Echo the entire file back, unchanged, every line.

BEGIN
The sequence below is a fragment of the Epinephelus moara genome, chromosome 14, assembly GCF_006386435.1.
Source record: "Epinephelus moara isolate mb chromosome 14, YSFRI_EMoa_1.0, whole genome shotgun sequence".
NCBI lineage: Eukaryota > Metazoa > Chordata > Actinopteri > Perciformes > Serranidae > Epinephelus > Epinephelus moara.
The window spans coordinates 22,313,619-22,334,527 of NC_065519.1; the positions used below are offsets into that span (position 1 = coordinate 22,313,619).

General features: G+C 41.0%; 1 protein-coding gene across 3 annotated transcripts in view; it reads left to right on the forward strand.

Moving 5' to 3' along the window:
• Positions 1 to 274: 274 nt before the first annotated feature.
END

The sequence below is a fragment of the Epinephelus moara genome, chromosome 14, assembly GCF_006386435.1.
Source record: "Epinephelus moara isolate mb chromosome 14, YSFRI_EMoa_1.0, whole genome shotgun sequence".
NCBI lineage: Eukaryota > Metazoa > Chordata > Actinopteri > Perciformes > Serranidae > Epinephelus > Epinephelus moara.
The window spans coordinates 22,313,619-22,334,527 of NC_065519.1; the positions used below are offsets into that span (position 1 = coordinate 22,313,619).

General features: G+C 41.0%; 1 protein-coding gene across 3 annotated transcripts in view; it reads left to right on the forward strand.

Moving 5' to 3' along the window:
• Positions 1 to 274: 274 nt before the first annotated feature.